Article

Bouchard MB, Chen BR, Burgess SA, Hillman EMCUltra-fast multispectral optical imaging of cortical oxygenation, blood flow, and intracellular calcium dynamics. Opt Express 17:15670-15678

Laboratory for Functional Optical Imaging, Departments of Biomedical Engineering and Radiology, Columbia University, New York, NY 10027, USA.
Optics Express (Impact Factor: 3.49). 09/2009; 17(18):15670-8. DOI: 10.1364/OE.17.015670
Source: PubMed

ABSTRACT

Camera-based optical imaging of the exposed brain allows cortical hemodynamic responses to stimulation to be examined. Typical multispectral imaging systems utilize a camera and illumination at several wavelengths, allowing discrimination between changes in oxy- and deoxyhemoglobin concentration. However, most multispectral imaging systems utilize white light sources and mechanical filter wheels to multiplex illumination wavelengths, which are slow and difficult to synchronize at high frame rates. We present a new LED-based system capable of high-resolution multispectral imaging at frame rates exceeding 220 Hz. This improved performance enables simultaneous visualization of hemoglobin oxygenation dynamics within single vessels, changes in vessel diameters, blood flow dynamics from the motion of erythrocytes, and dynamically changing fluorescence.

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Available from: Elizabeth M Hillman, Apr 06, 2014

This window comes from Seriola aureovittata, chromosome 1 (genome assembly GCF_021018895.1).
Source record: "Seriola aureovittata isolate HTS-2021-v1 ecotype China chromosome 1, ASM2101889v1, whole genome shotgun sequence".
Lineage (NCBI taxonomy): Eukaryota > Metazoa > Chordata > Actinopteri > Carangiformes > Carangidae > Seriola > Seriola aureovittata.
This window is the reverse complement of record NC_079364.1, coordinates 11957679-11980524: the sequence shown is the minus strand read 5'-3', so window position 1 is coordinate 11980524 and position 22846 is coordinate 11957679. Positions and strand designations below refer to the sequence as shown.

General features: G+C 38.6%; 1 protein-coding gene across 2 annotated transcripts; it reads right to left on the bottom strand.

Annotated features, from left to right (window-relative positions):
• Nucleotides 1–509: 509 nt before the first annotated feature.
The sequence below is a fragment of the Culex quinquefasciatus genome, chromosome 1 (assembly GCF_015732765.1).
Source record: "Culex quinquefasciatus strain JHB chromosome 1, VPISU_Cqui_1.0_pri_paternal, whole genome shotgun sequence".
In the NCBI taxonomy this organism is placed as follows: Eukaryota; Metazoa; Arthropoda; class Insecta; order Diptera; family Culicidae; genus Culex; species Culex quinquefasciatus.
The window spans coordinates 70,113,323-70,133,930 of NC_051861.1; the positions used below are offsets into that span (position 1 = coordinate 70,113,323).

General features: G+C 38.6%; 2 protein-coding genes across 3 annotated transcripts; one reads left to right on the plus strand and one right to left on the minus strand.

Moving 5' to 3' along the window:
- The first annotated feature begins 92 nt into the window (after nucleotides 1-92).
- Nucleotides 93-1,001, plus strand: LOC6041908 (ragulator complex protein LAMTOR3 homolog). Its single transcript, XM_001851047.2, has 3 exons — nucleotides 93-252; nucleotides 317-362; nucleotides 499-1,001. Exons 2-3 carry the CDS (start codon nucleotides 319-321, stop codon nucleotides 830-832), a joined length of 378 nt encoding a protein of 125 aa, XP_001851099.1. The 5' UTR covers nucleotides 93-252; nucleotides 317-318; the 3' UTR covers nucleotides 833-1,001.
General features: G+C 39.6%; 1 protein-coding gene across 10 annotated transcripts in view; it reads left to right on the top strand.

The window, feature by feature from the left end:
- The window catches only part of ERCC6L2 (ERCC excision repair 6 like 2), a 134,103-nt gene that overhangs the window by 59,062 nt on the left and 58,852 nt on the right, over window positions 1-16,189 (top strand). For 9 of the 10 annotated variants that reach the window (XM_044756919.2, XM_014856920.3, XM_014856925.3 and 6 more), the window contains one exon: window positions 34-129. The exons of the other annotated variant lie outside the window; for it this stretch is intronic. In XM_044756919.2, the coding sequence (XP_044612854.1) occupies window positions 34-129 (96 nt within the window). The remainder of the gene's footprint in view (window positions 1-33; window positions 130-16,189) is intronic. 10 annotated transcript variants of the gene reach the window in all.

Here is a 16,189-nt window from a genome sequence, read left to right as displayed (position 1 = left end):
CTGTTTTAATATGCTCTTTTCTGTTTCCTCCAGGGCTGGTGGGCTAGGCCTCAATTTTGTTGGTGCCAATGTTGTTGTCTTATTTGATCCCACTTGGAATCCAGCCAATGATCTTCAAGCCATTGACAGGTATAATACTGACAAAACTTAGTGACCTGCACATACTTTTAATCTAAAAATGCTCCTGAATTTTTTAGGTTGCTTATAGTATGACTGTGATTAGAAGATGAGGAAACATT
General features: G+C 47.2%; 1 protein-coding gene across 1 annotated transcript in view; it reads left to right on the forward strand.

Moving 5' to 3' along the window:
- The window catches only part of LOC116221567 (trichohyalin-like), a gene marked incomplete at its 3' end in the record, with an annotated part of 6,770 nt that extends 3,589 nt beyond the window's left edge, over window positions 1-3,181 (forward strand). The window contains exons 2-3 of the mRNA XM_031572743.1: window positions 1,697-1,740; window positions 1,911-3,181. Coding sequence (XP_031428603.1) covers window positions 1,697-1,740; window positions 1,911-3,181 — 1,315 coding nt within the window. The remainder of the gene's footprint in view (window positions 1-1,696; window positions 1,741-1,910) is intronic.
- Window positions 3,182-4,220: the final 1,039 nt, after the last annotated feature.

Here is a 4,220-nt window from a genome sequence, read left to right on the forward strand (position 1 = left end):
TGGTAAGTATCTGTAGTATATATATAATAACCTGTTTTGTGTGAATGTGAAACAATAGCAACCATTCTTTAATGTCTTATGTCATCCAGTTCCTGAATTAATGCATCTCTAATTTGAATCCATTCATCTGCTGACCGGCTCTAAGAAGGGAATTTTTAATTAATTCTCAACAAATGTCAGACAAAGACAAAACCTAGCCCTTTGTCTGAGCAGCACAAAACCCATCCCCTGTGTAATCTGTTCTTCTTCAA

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    • "IOS and laser Doppler flowmetry (LDF) data were collected using custom-written software in LabView 8.6 (National Instruments). For IOS imaging, four 530 nm LEDs (Thorlabs, M530L2-C1) (Bouchard et al., 2009) passed through a ± 10 nm filter (Thorlabs, FB530-10) were used to uniformly illuminate the cortical surface. A CCD camera (Dalsa, Pantera 1 M60) was used to acquire 12-bit images (Drew and Feldman, 2009). "
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    • "The keys to achieving this objective are the capability of quantifying the oxygen saturation level as well as blood flow speed and flux in individual vessels. By measuring the intensity of diffuse back-reflected light, multispectral imaging techniques such as optical intrinsic signal imaging (OISI) [4] have been applied to gauge oxygenation for decades but are unable to determine the path-length and hence cannot be used quantitatively. Recently, Wang et al. [5], demonstrated the ability to use reflection-mode photoacoustic microscopy to determine the oxygen delivery from single flowing red blood cells (RBCs) in vivo, based on assessing absorption via the photoacoustic effect. "
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    • "Moreover, Bouchard et al. proposed an LSCI system with a lower overall cost compared with the LSCI system currently employed in laboratory settings. This low-cost LSCI system enables simultaneous visualization of HbT, HbO2 and Hb dynamics within single vessels in response to forepaw stimulation [75]. LSCI has proven to be an important tool for neuroscience research, presenting excellent spatial and temporal resolutions and capabilities that extend beyond the visualization of cerebral functional and structural hemodynamic patterns. "
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